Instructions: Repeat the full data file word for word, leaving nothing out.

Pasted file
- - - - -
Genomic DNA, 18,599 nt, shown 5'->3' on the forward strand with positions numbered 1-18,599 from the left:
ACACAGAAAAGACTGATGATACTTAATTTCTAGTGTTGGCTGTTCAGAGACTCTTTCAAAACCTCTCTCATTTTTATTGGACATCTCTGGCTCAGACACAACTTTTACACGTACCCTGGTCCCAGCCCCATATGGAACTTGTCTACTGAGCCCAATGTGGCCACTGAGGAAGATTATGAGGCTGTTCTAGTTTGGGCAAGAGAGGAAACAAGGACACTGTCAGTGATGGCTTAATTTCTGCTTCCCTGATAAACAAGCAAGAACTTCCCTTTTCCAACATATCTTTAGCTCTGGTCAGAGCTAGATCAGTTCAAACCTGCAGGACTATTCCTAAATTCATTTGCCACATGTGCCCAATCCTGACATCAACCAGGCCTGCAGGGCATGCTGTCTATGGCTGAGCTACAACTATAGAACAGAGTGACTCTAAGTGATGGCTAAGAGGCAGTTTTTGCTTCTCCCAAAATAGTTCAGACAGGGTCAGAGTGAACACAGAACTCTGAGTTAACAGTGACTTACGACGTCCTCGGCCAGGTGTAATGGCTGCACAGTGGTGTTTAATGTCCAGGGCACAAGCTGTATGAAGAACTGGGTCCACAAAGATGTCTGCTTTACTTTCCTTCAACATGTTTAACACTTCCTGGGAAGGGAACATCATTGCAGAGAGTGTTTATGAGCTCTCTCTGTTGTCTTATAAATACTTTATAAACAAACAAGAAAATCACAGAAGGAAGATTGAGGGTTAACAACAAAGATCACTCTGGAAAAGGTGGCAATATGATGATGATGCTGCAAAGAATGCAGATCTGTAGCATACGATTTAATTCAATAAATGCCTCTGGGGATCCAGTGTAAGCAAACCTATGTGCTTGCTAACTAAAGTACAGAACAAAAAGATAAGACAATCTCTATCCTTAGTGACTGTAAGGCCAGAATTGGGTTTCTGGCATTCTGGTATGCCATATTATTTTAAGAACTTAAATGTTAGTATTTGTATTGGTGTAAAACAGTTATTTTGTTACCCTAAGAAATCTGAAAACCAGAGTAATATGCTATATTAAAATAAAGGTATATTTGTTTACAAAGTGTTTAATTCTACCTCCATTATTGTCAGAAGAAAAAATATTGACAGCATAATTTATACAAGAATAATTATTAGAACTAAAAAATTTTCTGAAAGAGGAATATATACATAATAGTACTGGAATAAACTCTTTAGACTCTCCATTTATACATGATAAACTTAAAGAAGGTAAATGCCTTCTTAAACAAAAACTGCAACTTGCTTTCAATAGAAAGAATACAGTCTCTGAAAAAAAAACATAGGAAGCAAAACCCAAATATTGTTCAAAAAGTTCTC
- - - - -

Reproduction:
Genomic DNA, 18,599 nt, shown 5'->3' on the forward strand with positions numbered 1-18,599 from the left:
ACACAGAAAAGACTGATGATACTTAATTTCTAGTGTTGGCTGTTCAGAGACTCTTTCAAAACCTCTCTCATTTTTATTGGACATCTCTGGCTCAGACACAACTTTTACACGTACCCTGGTCCCAGCCCCATATGGAACTTGTCTACTGAGCCCAATGTGGCCACTGAGGAAGATTATGAGGCTGTTCTAGTTTGGGCAAGAGAGGAAACAAGGACACTGTCAGTGATGGCTTAATTTCTGCTTCCCTGATAAACAAGCAAGAACTTCCCTTTTCCAACATATCTTTAGCTCTGGTCAGAGCTAGATCAGTTCAAACCTGCAGGACTATTCCTAAATTCATTTGCCACATGTGCCCAATCCTGACATCAACCAGGCCTGCAGGGCATGCTGTCTATGGCTGAGCTACAACTATAGAACAGAGTGACTCTAAGTGATGGCTAAGAGGCAGTTTTTGCTTCTCCCAAAATAGTTCAGACAGGGTCAGAGTGAACACAGAACTCTGAGTTAACAGTGACTTACGACGTCCTCGGCCAGGTGTAATGGCTGCACAGTGGTGTTTAATGTCCAGGGCACAAGCTGTATGAAGAACTGGGTCCACAAAGATGTCTGCTTTACTTTCCTTCAACATGTTTAACACTTCCTGGGAAGGGAACATCATTGCAGAGAGTGTTTATGAGCTCTCTCTGTTGTCTTATAAATACTTTATAAACAAACAAGAAAATCACAGAAGGAAGATTGAGGGTTAACAACAAAGATCACTCTGGAAAAGGTGGCAATATGATGATGATGCTGCAAAGAATGCAGATCTGTAGCATACGATTTAATTCAATAAATGCCTCTGGGGATCCAGTGTAAGCAAACCTATGTGCTTGCTAACTAAAGTACAGAACAAAAAGATAAGACAATCTCTATCCTTAGTGACTGTAAGGCCAGAATTGGGTTTCTGGCATTCTGGTATGCCATATTATTTTAAGAACTTAAATGTTAGTATTTGTATTGGTGTAAAACAGTTATTTTGTTACCCTAAGAAATCTGAAAACCAGAGTAATATGCTATATTAAAATAAAGGTATATTTGTTTACAAAGTGTTTAATTCTACCTCCATTATTGTCAGAAGAAAAAATATTGACAGCATAATTTATACAAGAATAATTATTAGAACTAAAAAATTTTCTGAAAGAGGAATATATACATAATAGTACTGGAATAAACTCTTTAGACTCTCCATTTATACATGATAAACTTAAAGAAGGTAAATGCCTTCTTAAACAAAAACTGCAACTTGCTTTCAATAGAAAGAATACAGTCTCTGAAAAAAAAACATAGGAAGCAAAACCCAAATATTGTTCAAAAAGTTCTC